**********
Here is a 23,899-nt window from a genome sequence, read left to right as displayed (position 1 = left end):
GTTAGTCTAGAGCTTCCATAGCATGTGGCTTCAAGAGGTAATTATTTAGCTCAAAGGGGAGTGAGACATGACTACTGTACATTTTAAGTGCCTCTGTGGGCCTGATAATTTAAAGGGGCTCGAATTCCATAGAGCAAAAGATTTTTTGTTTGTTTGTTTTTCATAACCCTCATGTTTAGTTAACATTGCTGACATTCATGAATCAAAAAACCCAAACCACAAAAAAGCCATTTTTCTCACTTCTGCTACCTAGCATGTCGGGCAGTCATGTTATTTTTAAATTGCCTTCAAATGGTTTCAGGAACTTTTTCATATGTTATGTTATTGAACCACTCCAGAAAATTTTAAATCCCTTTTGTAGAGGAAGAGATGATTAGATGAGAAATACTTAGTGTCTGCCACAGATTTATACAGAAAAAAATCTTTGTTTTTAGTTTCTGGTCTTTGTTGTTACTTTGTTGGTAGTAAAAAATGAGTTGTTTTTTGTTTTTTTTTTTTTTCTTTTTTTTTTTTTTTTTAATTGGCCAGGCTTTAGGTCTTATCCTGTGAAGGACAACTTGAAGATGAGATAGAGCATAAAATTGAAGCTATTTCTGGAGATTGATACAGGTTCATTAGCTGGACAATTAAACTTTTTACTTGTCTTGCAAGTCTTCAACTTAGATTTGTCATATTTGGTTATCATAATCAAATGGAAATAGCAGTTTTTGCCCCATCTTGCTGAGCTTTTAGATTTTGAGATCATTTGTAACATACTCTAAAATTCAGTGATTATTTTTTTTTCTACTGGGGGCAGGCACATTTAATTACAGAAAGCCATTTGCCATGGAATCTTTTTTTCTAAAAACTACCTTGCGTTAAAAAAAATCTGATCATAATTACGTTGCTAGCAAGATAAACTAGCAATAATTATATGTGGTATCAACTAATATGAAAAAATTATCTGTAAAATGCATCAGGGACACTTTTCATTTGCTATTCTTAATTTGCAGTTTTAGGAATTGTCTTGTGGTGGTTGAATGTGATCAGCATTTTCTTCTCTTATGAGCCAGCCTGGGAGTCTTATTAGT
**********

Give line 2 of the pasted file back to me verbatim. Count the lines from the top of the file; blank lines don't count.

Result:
GTTAGTCTAGAGCTTCCATAGCATGTGGCTTCAAGAGGTAATTATTTAGCTCAAAGGGGAGTGAGACATGACTACTGTACATTTTAAGTGCCTCTGTGGGCCTGATAATTTAAAGGGGCTCGAATTCCATAGAGCAAAAGATTTTTTGTTTGTTTGTTTTTCATAACCCTCATGTTTAGTTAACATTGCTGACATTCATGAATCAAAAAACCCAAACCACAAAAAAGCCATTTTTCTCACTTCTGCTACCTAGCATGTCGGGCAGTCATGTTATTTTTAAATTGCCTTCAAATGGTTTCAGGAACTTTTTCATATGTTATGTTATTGAACCACTCCAGAAAATTTTAAATCCCTTTTGTAGAGGAAGAGATGATTAGATGAGAAATACTTAGTGTCTGCCACAGATTTATACAGAAAAAAATCTTTGTTTTTAGTTTCTGGTCTTTGTTGTTACTTTGTTGGTAGTAAAAAATGAGTTGTTTTTTGTTTTTTTTTTTTTTCTTTTTTTTTTTTTTTTTAATTGGCCAGGCTTTAGGTCTTATCCTGTGAAGGACAACTTGAAGATGAGATAGAGCATAAAATTGAAGCTATTTCTGGAGATTGATACAGGTTCATTAGCTGGACAATTAAACTTTTTACTTGTCTTGCAAGTCTTCAACTTAGATTTGTCATATTTGGTTATCATAATCAAATGGAAATAGCAGTTTTTGCCCCATCTTGCTGAGCTTTTAGATTTTGAGATCATTTGTAACATACTCTAAAATTCAGTGATTATTTTTTTTTCTACTGGGGGCAGGCACATTTAATTACAGAAAGCCATTTGCCATGGAATCTTTTTTTCTAAAAACTACCTTGCGTTAAAAAAAATCTGATCATAATTACGTTGCTAGCAAGATAAACTAGCAATAATTATATGTGGTATCAACTAATATGAAAAAATTATCTGTAAAATGCATCAGGGACACTTTTCATTTGCTATTCTTAATTTGCAGTTTTAGGAATTGTCTTGTGGTGGTTGAATGTGATCAGCATTTTCTTCTCTTATGAGCCAGCCTGGGAGTCTTATTAGT